Monday, August 23, 2010

Sallie Mae, I Can't Wait Until You are in my Rear View Mirror

I'm a person who has been fairly successful at paying my bills over the years. Maybe I've forgotten to pay my phone bill once or twice, but I've never had problems with a system where I was actually trying to pay my bills.

I have not consolidated my loans, and I was in that weird transition period where some of my loans are still with Sallie Mae and some are with Direct Loan. In just the past few months, I've had a false belief that I had hit the "confirm" button on my payment. The button was buried at the bottom of the screen, so I forgot that even though I told them to pay a certain amount, that I still had to confirm that I wanted to pay that amount.
This problem got me into the habit of paying early enough so that I could revisit the website in a few days to see if I could catch problems before they turned into issues.

This system is paying off....slightly.

Earlier this month, I had typed in the dollar amount to pay. I looked on my bank account, noticed that it had actually posted, but went back to see if the payment actually took.

For some reason, both my Stafford and Plus loan on that one website were a few dollars short! According to them, I still owed about $17 for the month. I felt that was weird, but I compared what went through the bank to confirm that they didn't take out the full amount, but lost $17 in the process. Seeing that the dollar amounts matched, I went back, added in the extra money, and then went back and made sure that the dollar amounts actually read zero. I'm not sure what happened, but since it's a computer, it's hard for me to argue that I typed in the right dollar amount, even if it is fishy that the payments I made for both loans were just a few dollars too low.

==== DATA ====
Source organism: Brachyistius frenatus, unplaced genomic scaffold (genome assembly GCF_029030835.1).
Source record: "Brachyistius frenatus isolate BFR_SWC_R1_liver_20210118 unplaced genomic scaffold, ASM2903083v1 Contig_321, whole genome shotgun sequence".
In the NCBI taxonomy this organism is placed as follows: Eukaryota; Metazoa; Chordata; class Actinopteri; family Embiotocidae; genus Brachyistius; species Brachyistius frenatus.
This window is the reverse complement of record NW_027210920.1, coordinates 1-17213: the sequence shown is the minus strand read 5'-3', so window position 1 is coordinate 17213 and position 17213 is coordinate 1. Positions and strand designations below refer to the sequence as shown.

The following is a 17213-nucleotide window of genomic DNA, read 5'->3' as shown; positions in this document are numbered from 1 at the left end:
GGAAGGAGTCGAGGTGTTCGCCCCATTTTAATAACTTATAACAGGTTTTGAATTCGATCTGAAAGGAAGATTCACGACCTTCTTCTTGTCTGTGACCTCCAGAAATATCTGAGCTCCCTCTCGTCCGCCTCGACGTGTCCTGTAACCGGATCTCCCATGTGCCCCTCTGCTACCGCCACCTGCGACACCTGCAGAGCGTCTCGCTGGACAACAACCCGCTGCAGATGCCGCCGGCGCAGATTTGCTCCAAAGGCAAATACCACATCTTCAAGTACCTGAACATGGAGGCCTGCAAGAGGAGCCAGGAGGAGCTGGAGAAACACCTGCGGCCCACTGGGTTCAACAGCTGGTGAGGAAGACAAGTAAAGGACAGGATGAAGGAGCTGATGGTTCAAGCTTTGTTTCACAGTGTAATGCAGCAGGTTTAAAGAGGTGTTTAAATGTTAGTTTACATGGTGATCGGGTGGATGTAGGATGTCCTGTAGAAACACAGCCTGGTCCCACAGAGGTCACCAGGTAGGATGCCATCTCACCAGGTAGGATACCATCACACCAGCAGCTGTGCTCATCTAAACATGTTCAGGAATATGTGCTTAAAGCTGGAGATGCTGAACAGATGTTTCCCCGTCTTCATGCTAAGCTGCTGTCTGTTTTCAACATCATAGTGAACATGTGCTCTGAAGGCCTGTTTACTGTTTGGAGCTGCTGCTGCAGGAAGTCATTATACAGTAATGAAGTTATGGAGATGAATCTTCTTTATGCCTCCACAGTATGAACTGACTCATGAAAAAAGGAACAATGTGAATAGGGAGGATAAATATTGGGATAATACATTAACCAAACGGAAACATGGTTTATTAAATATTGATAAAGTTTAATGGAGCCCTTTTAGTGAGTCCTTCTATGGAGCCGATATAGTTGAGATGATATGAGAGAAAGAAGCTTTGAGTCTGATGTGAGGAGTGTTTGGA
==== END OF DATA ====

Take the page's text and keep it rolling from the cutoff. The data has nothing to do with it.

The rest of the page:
As I feel the annoyance, all I can think is that I'm looking years into the future and having these problems haunt my every step. All I'm doing is very base line activities. I can't imagine what a mess it is for people who fall behind. Seriously, people, you can't even effectively tell your computer how to remove the set amount of money that I owe from my bank! All I need are these jokers trying to ruin my credit.

I can't wait until I become employed. I'm going to live in a tent and eat bread and beans until I get rid of you people.

Wednesday, August 11, 2010

Work Smarter; Not Harder

I caught this gem of a story that covers the fact that the United States is slipping in the world rankings for churning out college graduates:

We are now ranked 12th in the world for creating college graduates.

Yes, in spite of the rise of for-profit schools, it appears that people aren't bothering to finish their degrees!

The math of this article is fairly simple: College Degree = Success.

And, as usual, southerners are blamed for dragging down this great nation.


Nowhere is that trend more apparent than in Arkansas, a state of deeply entrenched poverty, where just over 40 percent of students finish college with bachelor’s degrees in six years or less. Arkansas is one of several southern states that have seen college enrollment rates increase, even as college completion rates remain stubbornly low. The contradiction has frustrated education officials and prompted calls for action at the highest levels of state government.

Hmm. Maybe we should be giving them a medal for doing their part in not contributing to the number of people filing for bankruptcy. If you're in Arkansas, and your job options include being a pig farmer and running the General Store, I don't think that racking up $30,000 in student loans is going to help your situation that much.